Tajfel and Turner’s Social Identity Theory
Henri Tajfel and John Turner devised their Social Identity Theory (SIT) in the 1970s to “supplement” Sherif’s Realistic Conflict Theory (RCT), which was developed in the 1950s and ‘60s. Both of these theories attempt to explain intergroup behaviour, and in particular conflict between groups. Intergroup behaviour is between two or more individuals and their “…interactions…are fully determined by their respective memberships in various social groups…” This is opposed to interpersonal behaviour, whereby one’s interactions with others are determined by personal traits and qualities.
To use an extreme example of intergroup conflict, during the holocaust a Nazi officer might have behaved horrendously towards a Jewish person, not because of who that Jewish person was, but simply because they were Jewish (i.e. they belonged to the “out-group”).
One of the main claims of Sherif’s RCT is that conflict between groups exists when there is direct competition for resources. SIT does not contradict this, but goes further to explain how conflict can exist even when there is no direct competition for resources. Through the four interrelated concepts of social categorization, social identity, social comparison and positive distinctiveness, SIT attempts to explain why intergroup conflicts can exist even in circumstances with no direct conflict and/or competition between groups.
Social Categorization is merely the cognitive process of thinking of groups as in-groups or out-groups.
According to Tajfel and Turner, social identity means “aspects of an individual’s self-image that derive from the social categories to which (they) perceive (themselves) as belonging”. In other words, each of us belongs to numerous groups (e.g. social, family, sport, musical, religious, etc.) Our membership in each of these groups adds to our understanding of who we are as individuals. We form a personal identity based on our individual goals, achievements, etc. and we form a social identity based on the goals, achievements of groups we belong to. This sense of developing our sense of self through belonging to groups is important to understand and explain SIT.
Initial research conducted by Tajfel and Turner revealed that the mere presence of an “out-group” can significantly influence the behaviour of individuals within their “in-group”. Social comparison is basically the process of comparing one’s “in-group” with other “out-groups”. SIT posits that this occurs through a desire to increase one’s self-esteem. As stated above, part of forming our sense of self, or our “identity” comes through the belonging to particular groups. It is only natural that humans want to improve their self-esteem and so this can happen when we compare our “in-group” favourably to the “out-group”. As a result, “in-group” bias naturally occurs. Moreover, it occurs even when groups have been formed in unnatural settings using arbitrary criteria.
Tajfel and Turner base the concepts of social comparison and social identity on three assumptions:
- Individual’s naturally try to increase their self-esteem and want to develop positive self-images;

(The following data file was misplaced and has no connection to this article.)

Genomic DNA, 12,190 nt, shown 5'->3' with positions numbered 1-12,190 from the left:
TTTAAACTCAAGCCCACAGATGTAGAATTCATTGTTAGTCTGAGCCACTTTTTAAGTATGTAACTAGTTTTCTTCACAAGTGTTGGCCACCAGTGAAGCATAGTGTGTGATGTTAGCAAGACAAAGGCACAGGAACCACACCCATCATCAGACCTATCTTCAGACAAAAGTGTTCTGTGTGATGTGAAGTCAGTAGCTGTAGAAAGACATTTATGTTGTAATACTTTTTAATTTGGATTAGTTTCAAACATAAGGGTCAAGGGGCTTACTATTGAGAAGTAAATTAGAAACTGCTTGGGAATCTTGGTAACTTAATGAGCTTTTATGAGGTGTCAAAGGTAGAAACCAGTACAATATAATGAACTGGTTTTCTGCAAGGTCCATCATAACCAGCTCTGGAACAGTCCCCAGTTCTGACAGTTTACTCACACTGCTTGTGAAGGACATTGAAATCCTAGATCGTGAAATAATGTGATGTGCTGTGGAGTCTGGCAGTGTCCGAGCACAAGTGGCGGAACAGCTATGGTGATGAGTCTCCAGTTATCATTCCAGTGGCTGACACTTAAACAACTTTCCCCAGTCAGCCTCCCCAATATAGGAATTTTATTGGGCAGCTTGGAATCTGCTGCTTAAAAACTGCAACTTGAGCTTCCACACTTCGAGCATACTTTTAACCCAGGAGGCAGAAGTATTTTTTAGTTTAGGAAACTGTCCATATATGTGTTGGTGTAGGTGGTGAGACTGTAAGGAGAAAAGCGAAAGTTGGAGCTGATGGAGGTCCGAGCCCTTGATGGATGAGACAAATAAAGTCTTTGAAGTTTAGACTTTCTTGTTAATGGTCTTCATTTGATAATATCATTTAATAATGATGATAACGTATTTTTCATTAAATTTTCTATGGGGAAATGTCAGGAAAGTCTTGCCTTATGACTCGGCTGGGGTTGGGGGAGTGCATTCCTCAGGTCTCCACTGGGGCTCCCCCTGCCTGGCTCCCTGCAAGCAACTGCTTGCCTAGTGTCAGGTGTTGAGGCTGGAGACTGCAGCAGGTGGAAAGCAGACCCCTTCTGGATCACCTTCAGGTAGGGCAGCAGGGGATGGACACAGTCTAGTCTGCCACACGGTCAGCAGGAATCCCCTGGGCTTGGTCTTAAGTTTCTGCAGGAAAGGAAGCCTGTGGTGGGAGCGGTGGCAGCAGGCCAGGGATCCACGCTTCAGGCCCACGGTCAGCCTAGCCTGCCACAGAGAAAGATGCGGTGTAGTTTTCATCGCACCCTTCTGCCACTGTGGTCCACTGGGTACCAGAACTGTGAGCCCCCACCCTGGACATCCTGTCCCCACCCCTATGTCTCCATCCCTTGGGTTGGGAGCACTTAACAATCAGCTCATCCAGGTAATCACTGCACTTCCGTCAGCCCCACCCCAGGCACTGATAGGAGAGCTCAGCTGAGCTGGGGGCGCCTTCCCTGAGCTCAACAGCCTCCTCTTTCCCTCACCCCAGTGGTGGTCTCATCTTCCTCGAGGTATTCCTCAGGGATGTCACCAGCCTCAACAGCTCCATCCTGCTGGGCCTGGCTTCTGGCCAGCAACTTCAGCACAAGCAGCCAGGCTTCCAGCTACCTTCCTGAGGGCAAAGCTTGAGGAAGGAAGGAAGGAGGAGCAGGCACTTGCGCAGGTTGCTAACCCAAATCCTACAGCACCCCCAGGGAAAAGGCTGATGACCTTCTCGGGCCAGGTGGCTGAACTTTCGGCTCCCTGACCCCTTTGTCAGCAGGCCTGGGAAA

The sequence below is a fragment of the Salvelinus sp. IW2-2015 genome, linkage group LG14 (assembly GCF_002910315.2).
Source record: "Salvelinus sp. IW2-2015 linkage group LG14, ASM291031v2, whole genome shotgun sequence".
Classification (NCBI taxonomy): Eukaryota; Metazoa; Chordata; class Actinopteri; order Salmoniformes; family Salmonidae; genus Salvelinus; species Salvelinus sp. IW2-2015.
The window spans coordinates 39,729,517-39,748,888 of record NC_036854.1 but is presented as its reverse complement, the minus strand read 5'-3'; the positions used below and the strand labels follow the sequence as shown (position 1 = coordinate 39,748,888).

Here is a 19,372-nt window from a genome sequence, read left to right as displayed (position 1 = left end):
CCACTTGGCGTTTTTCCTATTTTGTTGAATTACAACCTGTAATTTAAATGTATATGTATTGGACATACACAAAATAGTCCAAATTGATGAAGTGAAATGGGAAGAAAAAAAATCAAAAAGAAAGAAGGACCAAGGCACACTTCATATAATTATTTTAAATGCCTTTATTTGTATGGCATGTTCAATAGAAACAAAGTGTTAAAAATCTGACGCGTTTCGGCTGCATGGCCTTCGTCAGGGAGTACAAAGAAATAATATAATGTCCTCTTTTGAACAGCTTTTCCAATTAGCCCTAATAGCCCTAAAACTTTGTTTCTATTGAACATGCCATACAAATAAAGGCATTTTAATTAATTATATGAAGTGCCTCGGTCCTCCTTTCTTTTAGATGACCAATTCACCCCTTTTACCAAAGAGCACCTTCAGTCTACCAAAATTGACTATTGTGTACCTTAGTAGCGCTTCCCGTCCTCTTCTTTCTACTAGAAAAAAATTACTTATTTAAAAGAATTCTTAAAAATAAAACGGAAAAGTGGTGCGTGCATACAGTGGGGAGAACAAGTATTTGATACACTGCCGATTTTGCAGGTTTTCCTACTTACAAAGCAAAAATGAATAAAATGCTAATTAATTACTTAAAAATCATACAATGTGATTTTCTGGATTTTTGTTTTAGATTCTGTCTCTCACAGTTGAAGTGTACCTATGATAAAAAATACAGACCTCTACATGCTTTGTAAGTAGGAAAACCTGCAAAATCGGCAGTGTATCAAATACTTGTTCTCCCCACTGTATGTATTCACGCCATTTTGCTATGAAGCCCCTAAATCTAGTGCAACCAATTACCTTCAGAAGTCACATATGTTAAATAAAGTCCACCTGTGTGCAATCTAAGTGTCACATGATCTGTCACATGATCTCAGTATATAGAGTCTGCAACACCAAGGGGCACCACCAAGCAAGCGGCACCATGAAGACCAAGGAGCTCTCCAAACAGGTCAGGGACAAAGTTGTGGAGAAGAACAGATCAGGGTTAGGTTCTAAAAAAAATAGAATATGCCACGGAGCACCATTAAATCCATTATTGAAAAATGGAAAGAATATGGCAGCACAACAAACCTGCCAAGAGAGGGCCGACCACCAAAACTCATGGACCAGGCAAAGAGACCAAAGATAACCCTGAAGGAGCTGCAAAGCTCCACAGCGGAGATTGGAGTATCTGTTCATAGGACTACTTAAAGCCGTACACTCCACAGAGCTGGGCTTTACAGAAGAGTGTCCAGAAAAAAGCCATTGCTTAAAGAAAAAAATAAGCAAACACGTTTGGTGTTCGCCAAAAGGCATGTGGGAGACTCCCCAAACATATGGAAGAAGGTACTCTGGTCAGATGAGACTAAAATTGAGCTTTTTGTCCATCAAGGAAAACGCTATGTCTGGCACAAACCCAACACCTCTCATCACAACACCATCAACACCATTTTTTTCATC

- Belonging to particular groups can be viewed as a positive or a negative thing; this means belong to a group can influence our social identity in either a positive or negative way;
- we evaluate if it’s positive or negative by comparing in-groups and out-groups;
Based on this, the theory goes further to posit that:
- “Individuals will strive to achieve or maintain their positive social identity,”
- We can base our positive social identity by favorably comparing our in-group with out-groups.
This leads to the final aspect of SIT, which is…
Positive distinctiveness basically means that through the process of social comparison, we attempt to make our in-group distinct from the out-groups. The in-group also attempts to make that difference favorable (i.e. positive) for the in-group. This is essentially in-group bias. Positive distinctiveness can be demonstrated in the minimal group experiments and even in real life examples from field research.
Originally, the researchers hypothesized that they would have to gradually increase the similarities between group members before they would observe in-group bias (e.g. positive distinctiveness). They were surprised to learn that even when groups were formed using complete arbitrary criteria, such as flipping a coin, they demonstrated in-group bias. Even when they were directly informed that the groups were meaningless, they still were biased to their in-group. This initial discovery is what lead to further development and elaboration of the SIT; they concluded that the mere existence of an out-group was enough for social comparison and in-group bias to occur.
The minimal group paradigm is the typical design used in experiments that inspired and support SIT. The basic idea is that participants (adults and children have been used in studies) are randomly divided into groups. They are then asked to award rewards, prizes or even money to other participants in specially designed booklets. The recipients are anonymous, except for a number and which group they are in (e.g. Member #28, Group X; Member #3, Group Y).
The findings, from numerous studies, show that the in-group will act favorably towards members of their own in-group. Moreover, they will even sacrifice rewards for themselves to increase the difference in rewards given between the in-group members and the out-group members.
Critical Thinking Questions
- How can SIT be used to explain intergroup conflict? (Application)
- How can the minimal group experiments be used to support SIT? (Application)
- How are the concepts of SIT interrelated? (Analysis)
- What are the strengths and limitations of SIT? (Evaluation)
Turner, John C. Tajfel, Henri. Chapter 1, “The Social Identity Theory of Intergroup Behaviour”. P7-24. Accessed from: (Link)